Cystic Echinococcosis: Doctors Find Parasites in the Spine of a Woman Who Complained of Strange Feelings in Her Legs
A tapeworm larva was hiding in her spine. (Photo Credit: Pexels)

According to reports by livescience.com, a 35-year old woman who had a strange feeling in legs almost like an electric shock, visited a hospital in France only to get the most shocking news. The woman was reportedly feeling weak and experienced some falls too.

According to the reports, the cause was quite surprising and hard to believe. Apparently, a tapeworm larva was hiding in her spine which was lined to the farms. The woman reportedly said she rode horses and has contact with cattle and she said that she was having difficulty riding her horse

However, the woman required surgery to get rid of the lesion in her spine caused by an infection by Echinococcus granulosus, which is a small tapeworm that's found in dogs and some farm animals.

What is cystic echinococcosis?

The tapeworm called Echinococcus granulosus which was found inside the woman causes a disease called cystic echinococcosis aka hydatidosis. The larvae form a cyst in the body, and it grows in the host's body causing discomfort.

Which parts of the body can the cyst develope?

Usually, the cyst grows in the lungs, liver, bones or central nervous system. Infections of the bones, however, is very rare.

How can a human get infected with Echinococcus granulosus?

It can happen due to ingestion of the eggs of the tapeworm directly or by consuming food and water contaminated with the stool of the infected animal.

How can it be diagnosed?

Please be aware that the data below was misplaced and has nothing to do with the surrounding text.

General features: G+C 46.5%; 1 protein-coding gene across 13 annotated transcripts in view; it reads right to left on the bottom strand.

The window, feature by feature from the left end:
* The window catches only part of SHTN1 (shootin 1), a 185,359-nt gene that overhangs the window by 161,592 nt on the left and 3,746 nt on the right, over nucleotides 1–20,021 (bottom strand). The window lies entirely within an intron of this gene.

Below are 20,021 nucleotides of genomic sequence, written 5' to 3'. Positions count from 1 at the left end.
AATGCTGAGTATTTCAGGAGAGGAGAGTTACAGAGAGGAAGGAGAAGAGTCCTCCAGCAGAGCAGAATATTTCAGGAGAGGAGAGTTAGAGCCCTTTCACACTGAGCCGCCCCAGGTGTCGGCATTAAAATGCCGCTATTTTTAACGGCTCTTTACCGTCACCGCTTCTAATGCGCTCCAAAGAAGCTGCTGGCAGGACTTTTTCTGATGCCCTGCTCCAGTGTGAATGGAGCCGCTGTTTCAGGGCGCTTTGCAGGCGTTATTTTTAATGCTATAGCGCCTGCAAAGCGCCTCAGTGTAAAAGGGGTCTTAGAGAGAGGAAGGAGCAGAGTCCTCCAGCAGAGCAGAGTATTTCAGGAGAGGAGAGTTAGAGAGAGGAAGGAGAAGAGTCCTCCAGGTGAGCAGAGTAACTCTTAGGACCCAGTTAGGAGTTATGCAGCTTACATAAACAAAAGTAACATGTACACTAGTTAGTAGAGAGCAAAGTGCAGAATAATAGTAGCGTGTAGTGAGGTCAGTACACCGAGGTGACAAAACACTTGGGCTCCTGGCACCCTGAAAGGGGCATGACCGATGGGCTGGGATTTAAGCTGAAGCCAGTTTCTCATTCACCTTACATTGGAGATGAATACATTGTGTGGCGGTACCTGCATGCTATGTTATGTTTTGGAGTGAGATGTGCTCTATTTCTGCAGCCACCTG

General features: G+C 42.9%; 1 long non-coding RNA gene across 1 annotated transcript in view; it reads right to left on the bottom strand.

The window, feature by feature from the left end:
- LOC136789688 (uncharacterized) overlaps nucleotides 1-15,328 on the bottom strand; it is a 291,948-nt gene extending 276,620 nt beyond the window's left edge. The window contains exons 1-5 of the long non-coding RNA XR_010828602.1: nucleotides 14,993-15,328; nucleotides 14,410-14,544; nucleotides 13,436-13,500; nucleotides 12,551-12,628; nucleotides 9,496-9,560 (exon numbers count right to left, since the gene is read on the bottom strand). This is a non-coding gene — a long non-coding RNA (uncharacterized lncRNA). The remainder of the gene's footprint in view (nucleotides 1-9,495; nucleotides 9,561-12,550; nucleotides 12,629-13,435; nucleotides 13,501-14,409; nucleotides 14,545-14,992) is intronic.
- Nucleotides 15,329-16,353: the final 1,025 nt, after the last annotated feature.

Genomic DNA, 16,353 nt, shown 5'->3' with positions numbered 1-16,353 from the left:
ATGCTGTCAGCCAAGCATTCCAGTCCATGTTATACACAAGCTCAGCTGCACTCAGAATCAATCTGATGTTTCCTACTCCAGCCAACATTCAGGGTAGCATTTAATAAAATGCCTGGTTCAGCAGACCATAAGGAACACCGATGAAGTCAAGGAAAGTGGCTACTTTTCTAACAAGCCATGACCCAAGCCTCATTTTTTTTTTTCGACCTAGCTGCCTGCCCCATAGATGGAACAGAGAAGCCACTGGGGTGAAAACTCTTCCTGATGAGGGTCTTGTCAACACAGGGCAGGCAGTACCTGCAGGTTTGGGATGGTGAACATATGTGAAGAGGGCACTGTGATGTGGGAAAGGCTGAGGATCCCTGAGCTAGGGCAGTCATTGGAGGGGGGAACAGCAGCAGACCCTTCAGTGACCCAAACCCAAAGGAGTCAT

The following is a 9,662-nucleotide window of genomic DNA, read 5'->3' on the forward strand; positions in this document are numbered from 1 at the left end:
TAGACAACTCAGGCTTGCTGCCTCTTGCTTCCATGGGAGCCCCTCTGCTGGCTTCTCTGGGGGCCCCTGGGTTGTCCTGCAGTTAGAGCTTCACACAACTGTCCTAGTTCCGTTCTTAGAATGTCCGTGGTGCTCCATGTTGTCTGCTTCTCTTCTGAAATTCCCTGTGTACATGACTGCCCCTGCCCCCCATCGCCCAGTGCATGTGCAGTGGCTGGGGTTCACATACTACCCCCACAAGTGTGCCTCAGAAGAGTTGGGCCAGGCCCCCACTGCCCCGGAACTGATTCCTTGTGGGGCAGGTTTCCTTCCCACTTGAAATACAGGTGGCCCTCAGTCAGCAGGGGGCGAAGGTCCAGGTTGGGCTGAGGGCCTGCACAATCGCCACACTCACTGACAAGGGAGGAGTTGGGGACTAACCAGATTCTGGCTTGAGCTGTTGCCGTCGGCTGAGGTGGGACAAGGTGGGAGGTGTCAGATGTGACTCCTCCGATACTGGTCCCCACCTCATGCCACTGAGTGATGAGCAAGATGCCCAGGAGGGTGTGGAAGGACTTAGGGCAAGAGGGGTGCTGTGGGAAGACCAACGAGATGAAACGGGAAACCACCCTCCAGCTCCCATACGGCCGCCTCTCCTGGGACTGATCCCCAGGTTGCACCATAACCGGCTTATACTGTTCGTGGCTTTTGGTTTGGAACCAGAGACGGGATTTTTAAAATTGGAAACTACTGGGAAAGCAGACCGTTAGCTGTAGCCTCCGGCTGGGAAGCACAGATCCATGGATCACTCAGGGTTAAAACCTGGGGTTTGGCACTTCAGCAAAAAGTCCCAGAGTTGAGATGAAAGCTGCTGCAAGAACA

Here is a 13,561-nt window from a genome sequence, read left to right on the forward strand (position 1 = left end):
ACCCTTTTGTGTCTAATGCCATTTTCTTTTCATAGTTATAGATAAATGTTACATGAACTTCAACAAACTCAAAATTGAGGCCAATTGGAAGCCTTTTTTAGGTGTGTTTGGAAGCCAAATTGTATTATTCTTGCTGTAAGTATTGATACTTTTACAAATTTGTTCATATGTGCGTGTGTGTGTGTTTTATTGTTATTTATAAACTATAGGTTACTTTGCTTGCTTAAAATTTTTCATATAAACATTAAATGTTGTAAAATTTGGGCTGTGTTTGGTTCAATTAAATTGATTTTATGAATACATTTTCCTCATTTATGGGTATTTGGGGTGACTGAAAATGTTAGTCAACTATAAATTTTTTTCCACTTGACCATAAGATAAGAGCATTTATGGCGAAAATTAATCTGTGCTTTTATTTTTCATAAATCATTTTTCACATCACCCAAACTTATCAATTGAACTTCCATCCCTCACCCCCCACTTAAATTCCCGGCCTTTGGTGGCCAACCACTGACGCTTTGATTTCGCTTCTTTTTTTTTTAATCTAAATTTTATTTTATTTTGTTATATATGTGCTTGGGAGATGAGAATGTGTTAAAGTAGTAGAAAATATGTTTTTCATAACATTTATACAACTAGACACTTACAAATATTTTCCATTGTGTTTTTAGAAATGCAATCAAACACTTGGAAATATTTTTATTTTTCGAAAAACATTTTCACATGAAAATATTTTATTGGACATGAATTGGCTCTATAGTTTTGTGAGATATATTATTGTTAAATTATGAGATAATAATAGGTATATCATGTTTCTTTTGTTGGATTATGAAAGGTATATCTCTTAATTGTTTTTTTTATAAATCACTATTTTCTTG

According to a study called Cystic Echinococcosis, 'Cysts that are not accessible to ultrasound can be studied using other imaging modalities such as computed tomography (CT) or magnetic resonance imaging (MRI). MRI is better than CT at detecting the structural, stage-defining features of cysts seen on ultrasound. '

How can it be treated?

While there are many methods, in the case above mentioned the woman was treated by, surgery along with anti-parasitic medication and soon she had no symptoms of the infection. However, according to a study called Cystic Echinococcosis, 'Surgery has been considered the gold standard, but alternatives exist for selected patients and are now considered the first management options. In general, there are four different management modalities: percutaneous therapy, surgery, chemotherapy, and observation without intervention (watch and wait).'

According to a study called Cystic Echinococcosis, 'Echinococcosis is one of the 17 neglected tropical diseases (NTDs) recognized by the World Health Organization. The two major species of medical importance are Echinococcus granulosus and Echinococcus multilocularisE. granulosus affects over 1 million people and is responsible for over $3 billion in expenses every year.'